Nitrogen-rich soil reduces biodiversity because it causes species which thrive on nitrates to flourish at the expense of those that don’t.
“Nitrogen represents a major threat to biodiversity in the UK and across Europe. It is an under-acknowledged and very big issue that has slowly crept up on us,” said Ms Whitfield.
The rapid accumulation of nitrogen in the soil has already damaged eco-systems across the country as thick outcrops of beneficiaries such as grass, heather, thistles and nettles “swamp out” a wide range of species such as flowers, bees, beetles, lizards, snakes and spiders by depriving them of water, space, light and the other conditions they need.
High levels of nitrogen also cause problems by leaching into groundwater which can impair the blood’s oxygen-carrying capacity in small infants causing “blue baby syndrome” and can be toxic for ruminants such as cattle and sheep.
The problem has got worse in recent years and, with the majority of eco-systems outside agriculture above the ‘critical load’ for nitrogen, that trend is set to continue, Ms Whitfield said. The critical load is the point beyond which the rate of nitrogen deposited from the air to the ground poses an increasing risk of habitat damage.
Once in the ground, nitrogen can remain for hundreds, even thousands of years while the level of accumulation is not measured and its potential impact not fully understood, experts said.
“The nitrogen level is building up all the time as we continue to add to the pot and increase the cumulative impact,” Ms Whitfield added.
Her comments will increase pressure on the government to get nitrogen levels under control two months after the European Commission launched legal proceedings against it for failing to reduce “excessive” levels of nitrogen dioxide air pollution from traffic, despite 15 years of warnings and several extensions and postponements granted to the government.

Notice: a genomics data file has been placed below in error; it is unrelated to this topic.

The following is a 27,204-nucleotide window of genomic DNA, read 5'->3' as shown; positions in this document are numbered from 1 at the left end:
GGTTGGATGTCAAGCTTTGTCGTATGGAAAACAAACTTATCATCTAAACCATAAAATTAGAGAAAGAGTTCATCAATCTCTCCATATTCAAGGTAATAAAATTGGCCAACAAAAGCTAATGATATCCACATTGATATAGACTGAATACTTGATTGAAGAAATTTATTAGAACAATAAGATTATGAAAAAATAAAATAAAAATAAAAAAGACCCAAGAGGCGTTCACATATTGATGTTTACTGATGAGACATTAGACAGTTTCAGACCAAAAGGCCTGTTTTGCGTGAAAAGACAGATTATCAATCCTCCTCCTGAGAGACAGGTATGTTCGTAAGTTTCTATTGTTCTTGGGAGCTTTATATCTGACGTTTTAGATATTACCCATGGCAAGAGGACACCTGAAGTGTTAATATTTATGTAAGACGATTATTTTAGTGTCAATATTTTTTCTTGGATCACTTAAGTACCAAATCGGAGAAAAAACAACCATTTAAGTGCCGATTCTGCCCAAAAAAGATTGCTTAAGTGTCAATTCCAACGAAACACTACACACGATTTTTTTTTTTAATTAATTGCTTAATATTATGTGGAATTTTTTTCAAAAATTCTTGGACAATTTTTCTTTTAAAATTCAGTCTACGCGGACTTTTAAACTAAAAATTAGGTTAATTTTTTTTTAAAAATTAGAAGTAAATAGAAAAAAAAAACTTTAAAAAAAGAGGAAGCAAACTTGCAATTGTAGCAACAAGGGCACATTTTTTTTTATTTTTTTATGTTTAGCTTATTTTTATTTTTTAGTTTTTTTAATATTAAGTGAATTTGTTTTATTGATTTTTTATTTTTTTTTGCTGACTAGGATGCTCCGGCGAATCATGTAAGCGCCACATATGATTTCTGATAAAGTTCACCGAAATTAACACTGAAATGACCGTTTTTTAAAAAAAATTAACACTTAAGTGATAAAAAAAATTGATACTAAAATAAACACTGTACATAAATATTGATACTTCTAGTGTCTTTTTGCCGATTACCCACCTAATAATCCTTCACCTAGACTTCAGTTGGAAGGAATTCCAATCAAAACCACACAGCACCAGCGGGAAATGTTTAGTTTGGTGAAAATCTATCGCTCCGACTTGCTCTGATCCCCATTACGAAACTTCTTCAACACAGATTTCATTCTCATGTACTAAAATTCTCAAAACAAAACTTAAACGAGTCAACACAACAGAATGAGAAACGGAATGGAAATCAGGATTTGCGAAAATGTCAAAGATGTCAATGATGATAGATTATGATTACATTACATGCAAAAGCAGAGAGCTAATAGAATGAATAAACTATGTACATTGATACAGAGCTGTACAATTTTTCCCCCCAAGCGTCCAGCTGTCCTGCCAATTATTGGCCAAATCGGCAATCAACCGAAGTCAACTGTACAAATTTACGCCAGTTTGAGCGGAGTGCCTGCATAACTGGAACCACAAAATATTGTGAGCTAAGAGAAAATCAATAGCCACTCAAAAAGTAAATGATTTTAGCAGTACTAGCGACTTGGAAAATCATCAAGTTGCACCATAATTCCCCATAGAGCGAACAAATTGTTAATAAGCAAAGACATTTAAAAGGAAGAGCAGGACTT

Other European countries have also failed to meet the air quality directive – that should have been adopted in 2008 – but the EU environment commissioner, Janez Potocnik, has singled out Britain for its “persistent” breaches of the air quality directive. The government has been sent a letter of the formal notice of the intention to take Britain to court the government has until next Friday (April 18th) to respond.
Unlike so-called natural and semi-natural habitats, which are generally harmed by rising nitrogen levels, farmland is benefitting from the increase – and fuelling it - because crops benefit enormously from nitrogen-rich fertilisers. Ammonia, a pungent colourless compound of nitrogen and hydrogen released by livestock exacerbates the problem.
“This is the biggest threat to biodiversity that the public is not aware of. For wildlife it really is a pernicious and pertinent cause of decline in very many species as the burning of fossil fuels turns the volume of nitrate falling onto habitats from a drizzle to a downpour,” said Matt Shardlow, head of the Buglife insect charity.
“The longer we keep pouring this into natural habitats, the more it accumulates and unless we can reverse the situation we can expect many of these declines to continue,” he added.
Getting nitrates out of the ground is a “real challenge”, Mr Shadlow said. Methods include a sustained programme of “cropping off” – or burning – and removing vegetation, or deep ploughing, when a tractor turns over the top metre of soil to bury the nitrates further underground.